Desert spirituality -- some contemporary reflections



How to be alone

Three weeks in October

Desert spirituality

Living with the Desert Fathers and Mothers

Attitudes to the Desert fathers

Urban Fathers

Fairacres article

Holy Arnold

Poetry of the Desert

Guthlac prayers

New urban fathers

18 Theses on the Desert Fathers and Mothers

What is the way of the desert?  Be quiet and judge no one.
The way of the desert seeks a total openness to God.  It is not rooted in human striving and therefore is not about human achievement.  Not even amazing feats of ascetic endurance.  Or extraordinary acts of spiritual power.  Or the achievement of profound wisdom.
In the way of the desert we seek to become a conduit for God.  Anything might happen.  It is therefore a celebration of what it is possible for a human being to be.  Some people call this freedom.
The desert fathers created for themselves an environment in which they could become free.  This is the way of asceticism: exiled from the world, living in simple poverty.  Alone but supported by a network of practical love.  It had particular resonance in their time because asceticism was highly valued.  The fathers could therefore become a beacon of true humanity.
In our day if someone is going to become a beacon of true humanity they must come to be at peace with the whole earth.  We now live in a global context where it is possible for us to destroy the earth.  The earth is fragile and can no longer be struggled with, it must be cared for and celebrated.  The modern ascetic, therefore, does not think in terms of doing violence to the body but cares for and celebrates the human body as a microcosm of the earth.
Asceticism became too violent.  The obedience which the monk gave freely to his spiritual father became a subservience demanded by church institutions.  The inclusion of the body in the quest for salvation by fasting and vigils became the abuse of flagellation.  The humble monk in the desert became the abbot wielding worldly power.  Small wonder that the modern world came to despise the way of the desert and reject an abusive asceticism.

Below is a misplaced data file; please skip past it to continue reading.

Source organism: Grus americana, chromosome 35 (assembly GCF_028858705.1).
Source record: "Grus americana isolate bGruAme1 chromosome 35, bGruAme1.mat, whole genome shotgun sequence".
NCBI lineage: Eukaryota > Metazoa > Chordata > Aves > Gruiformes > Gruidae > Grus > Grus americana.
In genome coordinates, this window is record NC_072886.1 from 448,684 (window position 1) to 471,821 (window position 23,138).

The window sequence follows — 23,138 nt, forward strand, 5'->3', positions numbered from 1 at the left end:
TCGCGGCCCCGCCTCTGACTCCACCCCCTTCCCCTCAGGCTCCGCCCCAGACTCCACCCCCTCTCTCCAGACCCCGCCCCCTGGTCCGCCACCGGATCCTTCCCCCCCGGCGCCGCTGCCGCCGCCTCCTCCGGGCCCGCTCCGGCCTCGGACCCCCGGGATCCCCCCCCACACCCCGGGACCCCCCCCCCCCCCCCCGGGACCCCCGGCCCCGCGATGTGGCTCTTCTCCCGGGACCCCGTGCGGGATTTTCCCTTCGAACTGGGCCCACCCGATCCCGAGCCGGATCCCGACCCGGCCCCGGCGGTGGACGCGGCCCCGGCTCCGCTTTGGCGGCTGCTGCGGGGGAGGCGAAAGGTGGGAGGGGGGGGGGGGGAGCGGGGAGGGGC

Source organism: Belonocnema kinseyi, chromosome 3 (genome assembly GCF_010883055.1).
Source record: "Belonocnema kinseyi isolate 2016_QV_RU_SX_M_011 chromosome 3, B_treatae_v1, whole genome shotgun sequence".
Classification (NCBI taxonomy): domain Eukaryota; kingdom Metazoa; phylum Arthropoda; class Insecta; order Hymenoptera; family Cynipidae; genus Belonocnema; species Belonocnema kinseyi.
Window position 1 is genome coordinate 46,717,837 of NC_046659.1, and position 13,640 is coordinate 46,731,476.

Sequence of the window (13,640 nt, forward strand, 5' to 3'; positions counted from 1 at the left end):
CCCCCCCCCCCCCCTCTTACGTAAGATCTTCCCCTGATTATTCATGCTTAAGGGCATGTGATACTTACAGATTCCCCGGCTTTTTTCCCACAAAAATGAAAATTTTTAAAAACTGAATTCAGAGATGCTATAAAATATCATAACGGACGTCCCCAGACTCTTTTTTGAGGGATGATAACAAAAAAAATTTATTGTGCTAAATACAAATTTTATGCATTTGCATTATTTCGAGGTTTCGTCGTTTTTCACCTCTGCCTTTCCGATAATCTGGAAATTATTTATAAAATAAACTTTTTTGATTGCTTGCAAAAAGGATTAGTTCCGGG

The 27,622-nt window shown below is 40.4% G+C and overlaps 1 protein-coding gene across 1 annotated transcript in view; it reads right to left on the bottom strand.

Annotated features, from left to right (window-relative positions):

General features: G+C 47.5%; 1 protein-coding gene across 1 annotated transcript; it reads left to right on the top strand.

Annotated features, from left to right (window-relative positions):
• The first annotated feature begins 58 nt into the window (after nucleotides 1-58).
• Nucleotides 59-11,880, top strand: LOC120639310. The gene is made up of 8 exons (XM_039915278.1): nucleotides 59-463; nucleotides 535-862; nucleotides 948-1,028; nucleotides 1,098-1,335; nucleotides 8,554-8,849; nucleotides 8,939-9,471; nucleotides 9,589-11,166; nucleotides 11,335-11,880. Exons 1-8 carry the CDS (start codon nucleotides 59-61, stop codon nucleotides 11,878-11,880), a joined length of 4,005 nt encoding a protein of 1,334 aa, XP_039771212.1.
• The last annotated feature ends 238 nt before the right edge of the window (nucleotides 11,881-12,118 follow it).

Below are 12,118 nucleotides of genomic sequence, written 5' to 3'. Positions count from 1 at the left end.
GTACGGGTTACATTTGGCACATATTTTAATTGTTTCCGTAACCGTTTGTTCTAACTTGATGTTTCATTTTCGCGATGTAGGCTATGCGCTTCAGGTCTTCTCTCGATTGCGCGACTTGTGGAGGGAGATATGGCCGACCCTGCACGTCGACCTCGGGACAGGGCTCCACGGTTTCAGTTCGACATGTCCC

As modern people we thought that if we could control the earth: bend it to our will and unlock its secrets we would be happy.  We would achieve heaven on earth and have no need for God.  But our victory over the earth has not brought us happiness.  We are anxious, worried, never able to have enough.  It is possible, therefore, that the quest for happiness could be the way for us to return to a partnership with the earth, to a partnership with each other and to a partnership with God.  In theological terms an awareness of our lack of happiness might be seen as the first stage of repentance.
It is probable that the consequence of a reflection on happiness will cause us to refocus on relationships.  It is other people that most obviously bring us happiness.  Turning our gaze away from ourselves and towards others is the second stage of repentance.
But this will not necessarily get us anywhere.  Looking towards others and the need for establishing good relationships with them is as likely to lead us into power games and manipulation as love and kindness.  We lack the means by which to become loving.  Only when we return from looking at others and start looking inside ourselves and why we damage and destroy relationships (relationships with people but also with the earth) will we enter the third stage of repentance.
We must now struggle with ourselves and we return to asceticism.  How can we change ourselves?  How can we come to be at peace with ourselves, so that we might be at peace with our sisters and brothers, so that we might re-establish peace with the earth?  We now start to struggle with our anger, fear and desire.  These feelings are not sins but they are often the gateway to violence and unhappiness.
Anger -- which so often becomes an uncontrollable eruption within ourselves when we realise that something is wrong.  This eruptive anger seeks to destroy that which is to 'blame'.  When we are unable to do this we are overcome by sadness and eventually the sadness hardens into hatred -- whether that be hatred of the other or hatred of ourselves